MEXICO CITY, MAR. 21, 2001 (Zenit.org).- The Mexican government seeks a relation of cooperation with the Catholic Church, because "society is lacking many values," President Vicente Fox said when he received the new Vatican ambassador to the country.
The meeting took place in the presidential residence of Los Pinos, during which the new apostolic nuncio, Italian Archbishop Giuseppe Bertello, presented his credentials to Fox, the first Mexican president in 70 years who is not a member of the Institutional Revolutionary Party (PRI). PRI legally marginalized the life and activities of religious confessions in the country, especially the Catholic Church.
"We are pushing for a new culture in the religious issue and in relations with churches, Fox told the archbishop. "We fell into extremes in the past; we want [our relation] to be far more natural and open, free, and without deceit."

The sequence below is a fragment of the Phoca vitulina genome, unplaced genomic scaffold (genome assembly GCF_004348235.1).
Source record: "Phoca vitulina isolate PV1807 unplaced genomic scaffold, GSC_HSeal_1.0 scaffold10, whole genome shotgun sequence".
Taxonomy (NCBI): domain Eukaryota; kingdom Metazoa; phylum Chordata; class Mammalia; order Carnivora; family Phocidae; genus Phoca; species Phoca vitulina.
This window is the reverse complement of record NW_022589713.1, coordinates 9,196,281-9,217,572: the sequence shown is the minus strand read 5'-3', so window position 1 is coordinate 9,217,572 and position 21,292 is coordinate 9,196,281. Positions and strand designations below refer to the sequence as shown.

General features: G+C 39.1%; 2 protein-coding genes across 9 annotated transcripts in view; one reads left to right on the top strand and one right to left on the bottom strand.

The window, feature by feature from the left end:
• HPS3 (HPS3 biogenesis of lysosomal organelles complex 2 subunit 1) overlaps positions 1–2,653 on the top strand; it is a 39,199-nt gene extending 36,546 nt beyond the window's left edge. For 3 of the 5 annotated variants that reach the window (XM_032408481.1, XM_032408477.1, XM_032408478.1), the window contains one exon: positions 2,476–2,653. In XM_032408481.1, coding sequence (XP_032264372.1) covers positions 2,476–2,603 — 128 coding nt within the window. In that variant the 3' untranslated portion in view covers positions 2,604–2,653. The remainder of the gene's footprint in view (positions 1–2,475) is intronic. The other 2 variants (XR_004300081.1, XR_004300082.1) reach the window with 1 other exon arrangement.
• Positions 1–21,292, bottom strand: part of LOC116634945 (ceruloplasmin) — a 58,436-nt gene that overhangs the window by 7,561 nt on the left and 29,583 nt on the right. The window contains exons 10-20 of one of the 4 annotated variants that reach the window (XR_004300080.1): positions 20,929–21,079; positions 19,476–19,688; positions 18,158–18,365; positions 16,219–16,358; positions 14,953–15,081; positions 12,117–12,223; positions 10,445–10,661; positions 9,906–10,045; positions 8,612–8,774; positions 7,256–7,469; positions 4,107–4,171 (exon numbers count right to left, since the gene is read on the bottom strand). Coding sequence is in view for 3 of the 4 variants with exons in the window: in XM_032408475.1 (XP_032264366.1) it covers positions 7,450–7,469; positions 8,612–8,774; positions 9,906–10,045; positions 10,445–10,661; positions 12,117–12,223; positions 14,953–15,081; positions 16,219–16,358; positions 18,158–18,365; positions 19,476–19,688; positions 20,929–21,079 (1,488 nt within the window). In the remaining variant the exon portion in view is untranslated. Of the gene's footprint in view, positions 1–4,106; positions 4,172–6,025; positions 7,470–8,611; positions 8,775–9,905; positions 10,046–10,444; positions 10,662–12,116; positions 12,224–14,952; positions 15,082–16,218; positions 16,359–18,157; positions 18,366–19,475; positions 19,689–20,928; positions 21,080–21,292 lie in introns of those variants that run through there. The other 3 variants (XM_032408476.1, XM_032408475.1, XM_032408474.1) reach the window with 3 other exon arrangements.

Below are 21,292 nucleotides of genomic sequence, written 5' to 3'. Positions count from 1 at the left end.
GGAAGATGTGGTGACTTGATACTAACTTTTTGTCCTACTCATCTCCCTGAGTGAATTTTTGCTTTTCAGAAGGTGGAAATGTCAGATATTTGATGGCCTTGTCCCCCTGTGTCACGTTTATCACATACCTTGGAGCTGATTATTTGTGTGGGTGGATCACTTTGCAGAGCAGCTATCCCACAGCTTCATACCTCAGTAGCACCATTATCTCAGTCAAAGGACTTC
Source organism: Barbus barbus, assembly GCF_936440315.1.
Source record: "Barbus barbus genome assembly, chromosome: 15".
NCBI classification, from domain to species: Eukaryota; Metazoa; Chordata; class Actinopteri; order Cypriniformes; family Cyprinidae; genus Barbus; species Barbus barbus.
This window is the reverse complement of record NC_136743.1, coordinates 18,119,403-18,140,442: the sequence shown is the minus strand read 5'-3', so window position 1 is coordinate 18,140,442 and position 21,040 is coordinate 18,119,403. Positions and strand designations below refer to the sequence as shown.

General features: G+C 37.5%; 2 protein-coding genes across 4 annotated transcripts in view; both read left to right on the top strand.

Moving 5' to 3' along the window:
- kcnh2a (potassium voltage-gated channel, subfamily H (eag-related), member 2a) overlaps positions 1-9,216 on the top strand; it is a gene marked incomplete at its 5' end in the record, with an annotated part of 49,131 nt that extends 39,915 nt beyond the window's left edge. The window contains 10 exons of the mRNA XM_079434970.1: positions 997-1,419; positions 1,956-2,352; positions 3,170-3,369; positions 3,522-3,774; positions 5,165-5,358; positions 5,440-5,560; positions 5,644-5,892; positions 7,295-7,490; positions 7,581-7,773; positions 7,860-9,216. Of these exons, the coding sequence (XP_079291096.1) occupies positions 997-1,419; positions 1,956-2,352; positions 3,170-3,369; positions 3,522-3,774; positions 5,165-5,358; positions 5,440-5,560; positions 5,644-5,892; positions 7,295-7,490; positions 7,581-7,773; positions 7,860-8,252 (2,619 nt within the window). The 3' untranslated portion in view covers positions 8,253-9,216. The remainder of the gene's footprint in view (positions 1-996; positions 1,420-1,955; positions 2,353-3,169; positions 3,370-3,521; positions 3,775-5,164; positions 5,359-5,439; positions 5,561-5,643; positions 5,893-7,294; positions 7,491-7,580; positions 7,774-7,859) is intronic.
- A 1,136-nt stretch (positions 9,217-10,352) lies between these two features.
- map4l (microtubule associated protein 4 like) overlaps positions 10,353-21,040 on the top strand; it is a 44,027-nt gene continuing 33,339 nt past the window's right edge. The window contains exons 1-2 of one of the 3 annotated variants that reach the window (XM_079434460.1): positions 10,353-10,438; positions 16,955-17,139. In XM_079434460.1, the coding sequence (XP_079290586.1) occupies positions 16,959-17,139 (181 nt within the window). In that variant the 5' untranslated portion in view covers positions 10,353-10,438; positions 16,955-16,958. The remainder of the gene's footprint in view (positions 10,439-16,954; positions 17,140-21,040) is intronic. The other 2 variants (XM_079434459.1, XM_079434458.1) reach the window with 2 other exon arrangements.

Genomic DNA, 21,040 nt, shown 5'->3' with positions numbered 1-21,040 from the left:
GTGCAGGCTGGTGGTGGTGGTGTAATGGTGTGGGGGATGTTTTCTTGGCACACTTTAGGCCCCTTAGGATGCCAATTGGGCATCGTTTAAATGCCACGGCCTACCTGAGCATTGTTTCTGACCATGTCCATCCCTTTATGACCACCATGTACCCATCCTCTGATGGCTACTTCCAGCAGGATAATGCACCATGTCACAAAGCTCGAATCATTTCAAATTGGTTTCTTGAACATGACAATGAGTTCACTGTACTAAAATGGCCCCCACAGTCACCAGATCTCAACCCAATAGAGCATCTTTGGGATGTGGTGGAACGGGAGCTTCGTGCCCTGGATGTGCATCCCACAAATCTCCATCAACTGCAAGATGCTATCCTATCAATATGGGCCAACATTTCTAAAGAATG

Mexico, the second largest country in terms of number of Catholics (close to 90 million), deprived the Church of any juridical recognition for almost the whole of the 20th century. The Vatican and Mexico re-established diplomatic relations in 1992, after a 125-year break.
Church-state agreements included juridical recognition of religious liberty for all faiths in the country. The Catholic Church, however, is still restricted from using radio and television, and from teaching religion in public schools.
President Fox said his government will promote the work of the churches, especially their social work. Specifically, the president said he believes that the Catholic Church can assume "many tasks that the state does not do well." In particular, he referred to education, and human and economic development.
The president acknowledged that the Church has been a decisive element in the country's stability and "a factor of balance in the exercise of power, which at times has been excessive in Mexico."